The picture in the West
Although the report documents that the scores of most Western countries remained relatively stable, the polarization of the ‘left’ and the ‘right’ – a theme that has intensified in the past decade – has continued, leading to an increase in “anti-establishment” organizations and political parties and a deterioration of quality debate based on policies and facts. A continuously increasing dependency on social media and other online platforms has resulted in further politically exacerbated fragmentation, which is as poignant in the within the walls of democratic institutions as it is within everyday public and private institutions.
One notable characteristic which has caused further disparity between the left and the right, as noted by Francis Fukuyama, is the shift from a left-right divide defined largely in economic terms toward a divide based on identity politics. As well as feeling aggrieved by economic decisions and the affect they have, people on both sides of the political spectrum in the developed world are now more dissatisfied that their (and their groups) identity is not being recognized by those in power and the society around them. Examples of this scenario can be observed in the recent political climate in the US, the UK, and several other European states, where identity politics is at the forefront of political debate and protest around several issues, including the 2020 US election and European Union membership.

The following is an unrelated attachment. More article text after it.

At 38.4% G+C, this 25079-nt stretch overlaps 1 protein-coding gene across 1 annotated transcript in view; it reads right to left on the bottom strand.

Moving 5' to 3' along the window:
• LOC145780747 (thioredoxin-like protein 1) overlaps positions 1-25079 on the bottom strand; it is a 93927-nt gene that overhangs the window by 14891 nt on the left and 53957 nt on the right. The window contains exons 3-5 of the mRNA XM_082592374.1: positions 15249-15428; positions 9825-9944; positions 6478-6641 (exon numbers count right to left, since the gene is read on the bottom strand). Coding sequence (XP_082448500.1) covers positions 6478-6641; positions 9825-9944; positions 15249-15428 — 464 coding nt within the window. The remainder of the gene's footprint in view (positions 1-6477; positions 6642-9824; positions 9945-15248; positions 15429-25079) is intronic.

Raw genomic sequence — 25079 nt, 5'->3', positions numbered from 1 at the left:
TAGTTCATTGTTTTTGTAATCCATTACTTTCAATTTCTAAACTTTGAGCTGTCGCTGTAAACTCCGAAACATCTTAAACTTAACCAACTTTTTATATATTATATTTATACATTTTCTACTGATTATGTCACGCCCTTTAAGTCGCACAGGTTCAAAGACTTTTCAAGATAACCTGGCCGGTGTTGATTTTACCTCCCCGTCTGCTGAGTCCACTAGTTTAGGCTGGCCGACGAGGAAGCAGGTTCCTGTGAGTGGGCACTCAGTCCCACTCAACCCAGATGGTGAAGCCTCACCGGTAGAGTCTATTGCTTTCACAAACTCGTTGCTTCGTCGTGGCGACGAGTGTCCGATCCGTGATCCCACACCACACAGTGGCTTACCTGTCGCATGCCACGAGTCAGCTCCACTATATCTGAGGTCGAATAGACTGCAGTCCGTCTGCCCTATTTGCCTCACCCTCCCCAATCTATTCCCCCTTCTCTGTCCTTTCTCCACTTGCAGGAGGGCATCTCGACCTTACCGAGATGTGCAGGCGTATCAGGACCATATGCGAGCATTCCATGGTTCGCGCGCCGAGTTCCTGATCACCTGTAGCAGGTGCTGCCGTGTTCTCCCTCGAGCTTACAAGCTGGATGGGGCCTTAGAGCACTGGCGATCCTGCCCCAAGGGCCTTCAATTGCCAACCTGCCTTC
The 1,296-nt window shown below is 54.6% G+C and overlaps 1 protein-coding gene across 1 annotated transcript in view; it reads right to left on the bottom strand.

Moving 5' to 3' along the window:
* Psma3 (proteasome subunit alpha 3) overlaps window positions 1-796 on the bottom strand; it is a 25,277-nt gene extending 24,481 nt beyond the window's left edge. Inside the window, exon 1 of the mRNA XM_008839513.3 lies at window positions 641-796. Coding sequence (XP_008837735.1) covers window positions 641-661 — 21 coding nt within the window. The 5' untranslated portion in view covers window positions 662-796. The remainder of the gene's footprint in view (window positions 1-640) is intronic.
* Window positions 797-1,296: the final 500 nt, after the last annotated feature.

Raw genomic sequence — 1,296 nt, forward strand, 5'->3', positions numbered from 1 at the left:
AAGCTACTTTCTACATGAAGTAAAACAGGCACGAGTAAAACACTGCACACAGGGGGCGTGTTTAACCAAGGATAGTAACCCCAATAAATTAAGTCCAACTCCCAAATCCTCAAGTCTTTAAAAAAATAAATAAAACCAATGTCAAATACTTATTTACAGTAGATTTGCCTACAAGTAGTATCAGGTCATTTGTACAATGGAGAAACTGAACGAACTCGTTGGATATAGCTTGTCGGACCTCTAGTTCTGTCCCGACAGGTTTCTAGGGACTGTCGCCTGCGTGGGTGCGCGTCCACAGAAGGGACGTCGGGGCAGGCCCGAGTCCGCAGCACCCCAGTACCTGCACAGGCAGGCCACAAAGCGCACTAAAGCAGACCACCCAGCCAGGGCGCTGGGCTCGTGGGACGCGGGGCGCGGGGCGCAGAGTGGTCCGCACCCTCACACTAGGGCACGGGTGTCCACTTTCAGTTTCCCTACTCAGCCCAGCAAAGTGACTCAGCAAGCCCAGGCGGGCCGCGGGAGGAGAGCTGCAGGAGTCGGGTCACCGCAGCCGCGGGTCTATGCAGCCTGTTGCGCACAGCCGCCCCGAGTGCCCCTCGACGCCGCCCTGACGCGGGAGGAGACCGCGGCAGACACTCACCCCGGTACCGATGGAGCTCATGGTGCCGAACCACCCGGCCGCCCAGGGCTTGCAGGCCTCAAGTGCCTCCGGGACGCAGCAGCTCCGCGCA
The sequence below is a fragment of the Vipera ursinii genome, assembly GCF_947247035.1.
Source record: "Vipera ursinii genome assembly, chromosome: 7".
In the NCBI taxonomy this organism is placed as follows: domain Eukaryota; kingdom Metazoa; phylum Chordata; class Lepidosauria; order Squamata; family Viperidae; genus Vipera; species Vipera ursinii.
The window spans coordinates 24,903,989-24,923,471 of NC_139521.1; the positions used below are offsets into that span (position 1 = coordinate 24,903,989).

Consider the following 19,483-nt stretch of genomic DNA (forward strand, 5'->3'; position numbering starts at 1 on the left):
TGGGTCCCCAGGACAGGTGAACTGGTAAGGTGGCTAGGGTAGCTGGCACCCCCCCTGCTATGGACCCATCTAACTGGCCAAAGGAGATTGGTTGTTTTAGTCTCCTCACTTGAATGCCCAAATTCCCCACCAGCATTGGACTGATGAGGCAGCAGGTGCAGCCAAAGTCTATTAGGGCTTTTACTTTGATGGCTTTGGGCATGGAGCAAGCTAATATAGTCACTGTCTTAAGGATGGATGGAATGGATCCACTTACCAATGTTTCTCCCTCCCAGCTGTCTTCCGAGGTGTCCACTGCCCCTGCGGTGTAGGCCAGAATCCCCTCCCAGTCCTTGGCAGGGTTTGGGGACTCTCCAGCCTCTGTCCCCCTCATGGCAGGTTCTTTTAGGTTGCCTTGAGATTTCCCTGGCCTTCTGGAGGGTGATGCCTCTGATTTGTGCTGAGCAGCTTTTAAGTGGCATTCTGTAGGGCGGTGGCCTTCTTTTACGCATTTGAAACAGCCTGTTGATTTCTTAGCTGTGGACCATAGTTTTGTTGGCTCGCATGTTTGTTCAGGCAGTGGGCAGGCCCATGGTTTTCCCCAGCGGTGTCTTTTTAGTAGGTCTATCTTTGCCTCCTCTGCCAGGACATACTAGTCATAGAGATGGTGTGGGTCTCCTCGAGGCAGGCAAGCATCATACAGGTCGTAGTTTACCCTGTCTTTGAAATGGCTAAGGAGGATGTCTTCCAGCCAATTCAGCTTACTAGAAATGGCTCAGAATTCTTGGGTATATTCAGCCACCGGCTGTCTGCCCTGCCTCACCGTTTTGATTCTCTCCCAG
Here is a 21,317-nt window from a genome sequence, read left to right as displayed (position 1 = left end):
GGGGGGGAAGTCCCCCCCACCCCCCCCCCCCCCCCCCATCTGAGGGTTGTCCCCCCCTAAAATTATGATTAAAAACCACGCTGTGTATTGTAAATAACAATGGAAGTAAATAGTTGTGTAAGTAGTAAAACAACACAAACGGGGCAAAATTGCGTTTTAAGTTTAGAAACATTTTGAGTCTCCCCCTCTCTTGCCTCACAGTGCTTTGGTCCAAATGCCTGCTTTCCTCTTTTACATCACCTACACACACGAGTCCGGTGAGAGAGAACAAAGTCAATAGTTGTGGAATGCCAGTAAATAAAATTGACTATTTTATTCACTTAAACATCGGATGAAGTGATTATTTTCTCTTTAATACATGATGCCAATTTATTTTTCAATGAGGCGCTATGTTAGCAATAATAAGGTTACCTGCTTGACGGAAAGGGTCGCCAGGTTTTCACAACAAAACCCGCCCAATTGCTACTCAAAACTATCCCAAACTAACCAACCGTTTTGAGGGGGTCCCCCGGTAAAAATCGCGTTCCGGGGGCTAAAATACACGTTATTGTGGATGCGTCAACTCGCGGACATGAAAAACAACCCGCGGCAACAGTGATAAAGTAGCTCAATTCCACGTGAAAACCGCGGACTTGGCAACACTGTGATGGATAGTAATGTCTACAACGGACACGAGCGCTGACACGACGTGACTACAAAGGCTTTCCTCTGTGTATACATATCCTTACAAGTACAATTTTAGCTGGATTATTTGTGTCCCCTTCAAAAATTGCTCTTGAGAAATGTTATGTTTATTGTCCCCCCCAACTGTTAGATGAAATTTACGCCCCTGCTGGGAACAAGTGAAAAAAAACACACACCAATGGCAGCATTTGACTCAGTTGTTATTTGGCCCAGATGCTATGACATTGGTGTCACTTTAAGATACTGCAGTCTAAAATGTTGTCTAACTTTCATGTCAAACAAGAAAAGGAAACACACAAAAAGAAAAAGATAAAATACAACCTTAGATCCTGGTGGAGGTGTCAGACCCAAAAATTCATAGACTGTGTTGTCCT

Other regional outcomes
In MENA, popular unrest has also been visible, as citizens grow frustrated with the pace and direction of political developments. Corruption and economic stagnation are highlighted by the index as the main cause of dissatisfaction.
The report has concluded that Eastern Europe’s democratic malaise persists amid a weak political culture, difficulties in safeguarding the rule of law, endemic corruption, a rejection by some countries of “liberal” democratic values and a preference for “strongmen” who bypass political institutions, all of which creates a weak foundation for democracy.
Asian democracies had a tumultuous year in 2019. The biggest score change occurred in Thailand, whose score improved by 1.69 points compared with 2018, to 6.32, resulting in a rise of 38 places in the global rankings and a transition from a “hybrid regime” to a “flawed democracy”. The biggest democracy in the world, India, dropped ten places in the Democracy Index’s global ranking, to 51st place. India’s overall score fell from 7.23 in 2018 to 6.90 in 2019. The primary cause of the democratic regression was an erosion of civil liberties in the country.
China’s score fell further, as a result discrimination against minorities and intensified and digital surveillance of the population. Hong Kong slipped a further three places in 2019, from 73rd to joint 75th with Singapore out of 167 countries, amid a deterioration in political stability following a sizeable cumulative decline in 2015-18. The wave of often violent protests that grew from mid-2019 is largely a manifestation of pre-existing deficiencies in Hong Kong’s democratic environment.
The evidence documented in the Democracy Index serves as another reminder that democracy is in a vulnerable state. Structured, transparent political processes are backsliding, civil liberties are being reduced and trust in political leaders and institutions is arguably at an all-time low. However – as the report highlights – far from accepting the status quo, people are choosing to come together to protest against their government’s poor performances and demand transparency and accountability from those who lead them.